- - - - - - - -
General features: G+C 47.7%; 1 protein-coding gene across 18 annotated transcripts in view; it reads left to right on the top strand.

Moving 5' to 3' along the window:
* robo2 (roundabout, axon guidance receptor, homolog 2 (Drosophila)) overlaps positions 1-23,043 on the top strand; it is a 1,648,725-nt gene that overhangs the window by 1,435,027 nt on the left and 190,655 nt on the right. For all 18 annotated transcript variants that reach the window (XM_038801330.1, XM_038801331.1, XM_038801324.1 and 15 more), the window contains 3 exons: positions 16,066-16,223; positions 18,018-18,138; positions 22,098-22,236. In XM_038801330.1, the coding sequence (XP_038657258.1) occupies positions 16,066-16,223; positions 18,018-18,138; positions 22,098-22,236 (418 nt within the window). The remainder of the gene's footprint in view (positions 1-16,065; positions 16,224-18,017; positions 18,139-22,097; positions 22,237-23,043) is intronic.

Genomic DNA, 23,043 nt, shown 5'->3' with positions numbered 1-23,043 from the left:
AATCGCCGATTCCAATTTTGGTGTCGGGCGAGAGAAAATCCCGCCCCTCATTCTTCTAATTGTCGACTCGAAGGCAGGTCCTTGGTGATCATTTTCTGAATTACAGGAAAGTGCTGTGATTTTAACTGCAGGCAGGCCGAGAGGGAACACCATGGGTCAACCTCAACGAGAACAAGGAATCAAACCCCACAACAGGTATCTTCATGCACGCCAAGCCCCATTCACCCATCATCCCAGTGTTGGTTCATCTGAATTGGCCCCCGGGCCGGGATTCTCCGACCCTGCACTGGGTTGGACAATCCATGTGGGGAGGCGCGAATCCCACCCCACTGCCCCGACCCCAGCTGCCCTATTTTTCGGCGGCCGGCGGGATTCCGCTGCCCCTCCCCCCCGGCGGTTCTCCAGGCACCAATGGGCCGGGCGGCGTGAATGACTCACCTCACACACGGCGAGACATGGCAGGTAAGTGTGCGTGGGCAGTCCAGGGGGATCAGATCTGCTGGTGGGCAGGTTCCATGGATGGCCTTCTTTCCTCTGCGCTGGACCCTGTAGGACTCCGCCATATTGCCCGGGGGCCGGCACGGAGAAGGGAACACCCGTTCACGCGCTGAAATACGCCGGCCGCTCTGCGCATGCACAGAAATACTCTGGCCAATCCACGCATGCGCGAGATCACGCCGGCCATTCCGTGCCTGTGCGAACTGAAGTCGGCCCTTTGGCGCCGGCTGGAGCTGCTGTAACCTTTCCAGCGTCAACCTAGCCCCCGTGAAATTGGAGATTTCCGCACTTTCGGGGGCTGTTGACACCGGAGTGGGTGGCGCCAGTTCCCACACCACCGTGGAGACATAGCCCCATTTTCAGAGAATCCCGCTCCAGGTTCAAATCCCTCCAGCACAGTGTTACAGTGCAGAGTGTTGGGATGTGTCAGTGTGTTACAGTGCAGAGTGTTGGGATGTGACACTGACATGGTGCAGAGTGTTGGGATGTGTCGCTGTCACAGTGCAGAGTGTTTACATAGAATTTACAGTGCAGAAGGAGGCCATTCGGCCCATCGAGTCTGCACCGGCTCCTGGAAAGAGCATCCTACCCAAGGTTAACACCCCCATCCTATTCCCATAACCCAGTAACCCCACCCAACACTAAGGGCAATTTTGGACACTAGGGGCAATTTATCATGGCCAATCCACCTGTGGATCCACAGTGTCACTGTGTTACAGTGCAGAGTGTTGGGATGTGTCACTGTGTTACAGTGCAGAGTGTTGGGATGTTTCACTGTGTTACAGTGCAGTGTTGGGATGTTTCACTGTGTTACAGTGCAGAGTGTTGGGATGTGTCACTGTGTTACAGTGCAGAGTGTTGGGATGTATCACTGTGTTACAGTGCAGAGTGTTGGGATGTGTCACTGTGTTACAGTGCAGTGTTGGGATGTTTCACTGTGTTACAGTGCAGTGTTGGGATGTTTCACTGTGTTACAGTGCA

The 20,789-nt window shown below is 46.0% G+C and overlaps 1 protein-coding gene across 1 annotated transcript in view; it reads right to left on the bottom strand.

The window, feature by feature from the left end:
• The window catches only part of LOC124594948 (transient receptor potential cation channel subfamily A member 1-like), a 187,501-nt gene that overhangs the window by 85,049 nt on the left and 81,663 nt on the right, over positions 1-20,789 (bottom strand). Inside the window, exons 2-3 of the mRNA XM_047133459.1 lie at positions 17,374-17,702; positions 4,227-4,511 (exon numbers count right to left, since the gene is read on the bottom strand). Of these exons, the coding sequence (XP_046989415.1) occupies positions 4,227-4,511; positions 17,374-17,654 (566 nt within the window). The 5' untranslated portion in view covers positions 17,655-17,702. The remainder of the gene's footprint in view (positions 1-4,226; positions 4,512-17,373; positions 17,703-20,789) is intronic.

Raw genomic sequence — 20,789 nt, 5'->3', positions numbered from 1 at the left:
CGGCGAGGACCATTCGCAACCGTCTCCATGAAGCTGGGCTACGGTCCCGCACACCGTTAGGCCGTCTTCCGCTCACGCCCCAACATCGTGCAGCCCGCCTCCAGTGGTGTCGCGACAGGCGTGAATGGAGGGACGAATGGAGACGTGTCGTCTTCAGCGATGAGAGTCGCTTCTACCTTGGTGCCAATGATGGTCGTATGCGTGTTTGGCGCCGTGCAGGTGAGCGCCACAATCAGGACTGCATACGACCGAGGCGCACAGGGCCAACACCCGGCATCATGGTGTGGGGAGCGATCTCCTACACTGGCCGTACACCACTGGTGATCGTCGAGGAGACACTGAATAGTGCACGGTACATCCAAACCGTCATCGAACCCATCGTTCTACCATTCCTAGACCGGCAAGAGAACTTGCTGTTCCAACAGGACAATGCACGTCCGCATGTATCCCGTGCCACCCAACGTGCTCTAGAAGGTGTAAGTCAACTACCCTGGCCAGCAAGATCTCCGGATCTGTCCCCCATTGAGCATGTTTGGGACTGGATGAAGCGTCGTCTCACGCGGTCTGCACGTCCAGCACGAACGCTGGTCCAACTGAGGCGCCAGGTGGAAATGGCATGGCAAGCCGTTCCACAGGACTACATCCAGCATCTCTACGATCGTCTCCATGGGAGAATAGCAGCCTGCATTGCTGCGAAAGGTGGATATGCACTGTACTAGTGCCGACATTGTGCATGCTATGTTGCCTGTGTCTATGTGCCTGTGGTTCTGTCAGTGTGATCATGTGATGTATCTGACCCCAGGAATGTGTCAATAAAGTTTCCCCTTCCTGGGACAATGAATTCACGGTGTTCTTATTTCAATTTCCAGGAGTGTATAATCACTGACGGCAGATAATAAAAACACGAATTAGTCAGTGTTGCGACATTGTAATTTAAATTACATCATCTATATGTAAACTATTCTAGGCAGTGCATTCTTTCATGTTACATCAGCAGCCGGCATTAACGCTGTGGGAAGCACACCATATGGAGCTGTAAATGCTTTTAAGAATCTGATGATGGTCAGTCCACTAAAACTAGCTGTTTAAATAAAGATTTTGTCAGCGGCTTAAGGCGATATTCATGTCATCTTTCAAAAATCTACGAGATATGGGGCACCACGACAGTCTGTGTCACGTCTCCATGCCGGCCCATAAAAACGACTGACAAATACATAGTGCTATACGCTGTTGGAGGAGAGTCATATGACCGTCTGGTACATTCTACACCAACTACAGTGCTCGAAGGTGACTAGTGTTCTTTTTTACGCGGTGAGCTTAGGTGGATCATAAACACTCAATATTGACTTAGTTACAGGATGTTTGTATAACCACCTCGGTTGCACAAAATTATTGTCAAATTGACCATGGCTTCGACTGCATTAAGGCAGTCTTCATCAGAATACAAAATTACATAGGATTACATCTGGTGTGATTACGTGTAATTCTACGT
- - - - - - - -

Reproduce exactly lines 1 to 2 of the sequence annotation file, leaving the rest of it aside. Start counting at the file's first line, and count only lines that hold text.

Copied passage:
General features: G+C 47.7%; 1 protein-coding gene across 18 annotated transcripts in view; it reads left to right on the top strand.

Moving 5' to 3' along the window: